Crowdfunding is a method of raising funds from many people in order to fund a project or other venture. Although it is widely used in for-profit entrepreneurial projects, it also has great applications for nonprofits as well. When campaigns are run correctly, nonprofits can realize great returns, including increasing funding and growing their supporter community.
The concept predates the internet, beginning many years ago in a variety of capacities such as authors advertising book projects and the sale of war bonds. The modern online version first gained popularity online in arts and music communities. ArtistShare was launched in 2003, followed by IndieGoGo in 2008, Kickstarter in 2009, Microventures in 2010 and MobileCause in 2014.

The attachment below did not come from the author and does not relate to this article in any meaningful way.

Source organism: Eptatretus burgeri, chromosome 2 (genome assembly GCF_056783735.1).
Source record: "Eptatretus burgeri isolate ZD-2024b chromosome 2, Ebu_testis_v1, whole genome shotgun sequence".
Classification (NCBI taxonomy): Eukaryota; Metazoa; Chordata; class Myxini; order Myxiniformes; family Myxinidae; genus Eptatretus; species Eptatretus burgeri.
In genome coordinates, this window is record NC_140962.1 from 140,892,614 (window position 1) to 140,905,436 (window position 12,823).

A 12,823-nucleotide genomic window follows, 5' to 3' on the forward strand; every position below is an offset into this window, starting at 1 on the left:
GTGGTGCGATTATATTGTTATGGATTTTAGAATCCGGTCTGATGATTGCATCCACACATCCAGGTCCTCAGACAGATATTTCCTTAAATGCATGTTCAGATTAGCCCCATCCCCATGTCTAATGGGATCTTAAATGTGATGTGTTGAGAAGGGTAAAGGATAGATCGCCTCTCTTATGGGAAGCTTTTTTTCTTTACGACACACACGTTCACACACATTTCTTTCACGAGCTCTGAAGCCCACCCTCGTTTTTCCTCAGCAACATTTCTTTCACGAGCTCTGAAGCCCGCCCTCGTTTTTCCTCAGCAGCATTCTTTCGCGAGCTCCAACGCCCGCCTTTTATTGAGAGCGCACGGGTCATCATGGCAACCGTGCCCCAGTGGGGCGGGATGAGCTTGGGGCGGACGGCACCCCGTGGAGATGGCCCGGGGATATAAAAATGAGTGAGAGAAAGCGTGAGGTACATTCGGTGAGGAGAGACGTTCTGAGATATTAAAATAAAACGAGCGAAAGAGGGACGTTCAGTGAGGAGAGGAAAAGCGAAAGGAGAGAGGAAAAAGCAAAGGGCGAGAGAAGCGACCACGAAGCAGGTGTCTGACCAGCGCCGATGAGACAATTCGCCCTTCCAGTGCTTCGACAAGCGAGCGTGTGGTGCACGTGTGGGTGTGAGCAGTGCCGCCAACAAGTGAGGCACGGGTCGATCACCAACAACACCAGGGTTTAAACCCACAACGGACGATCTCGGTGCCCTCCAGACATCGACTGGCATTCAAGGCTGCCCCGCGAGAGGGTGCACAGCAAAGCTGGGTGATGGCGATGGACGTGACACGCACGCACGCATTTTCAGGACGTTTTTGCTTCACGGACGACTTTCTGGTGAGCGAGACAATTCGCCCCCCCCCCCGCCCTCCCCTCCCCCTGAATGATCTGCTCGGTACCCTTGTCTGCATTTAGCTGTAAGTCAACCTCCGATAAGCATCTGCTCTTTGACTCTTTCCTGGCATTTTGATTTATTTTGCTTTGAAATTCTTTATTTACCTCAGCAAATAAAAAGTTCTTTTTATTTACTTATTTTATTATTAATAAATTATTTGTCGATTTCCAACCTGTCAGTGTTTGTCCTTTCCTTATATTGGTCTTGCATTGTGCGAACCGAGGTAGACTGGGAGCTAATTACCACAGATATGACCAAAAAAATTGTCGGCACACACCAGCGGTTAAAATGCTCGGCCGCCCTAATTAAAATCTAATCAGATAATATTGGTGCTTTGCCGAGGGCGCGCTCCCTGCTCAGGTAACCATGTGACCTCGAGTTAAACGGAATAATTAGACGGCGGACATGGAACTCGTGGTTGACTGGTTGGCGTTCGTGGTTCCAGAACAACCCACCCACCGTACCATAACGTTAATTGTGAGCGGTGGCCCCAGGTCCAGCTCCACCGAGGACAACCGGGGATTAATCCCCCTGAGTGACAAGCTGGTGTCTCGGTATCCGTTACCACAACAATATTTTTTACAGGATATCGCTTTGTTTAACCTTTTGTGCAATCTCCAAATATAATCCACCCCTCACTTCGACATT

The industry as a whole raised $16.2 billion in 2014, $34.4 billion in 2015 and may have topped $60 billion in 2016. It’s an industry that has continually grown in leaps each year.
While there are great successes, roughly two thirds of projects fail to raise their intended funds. Success often pivots on careful planning, and that begins (and ends) with storytelling.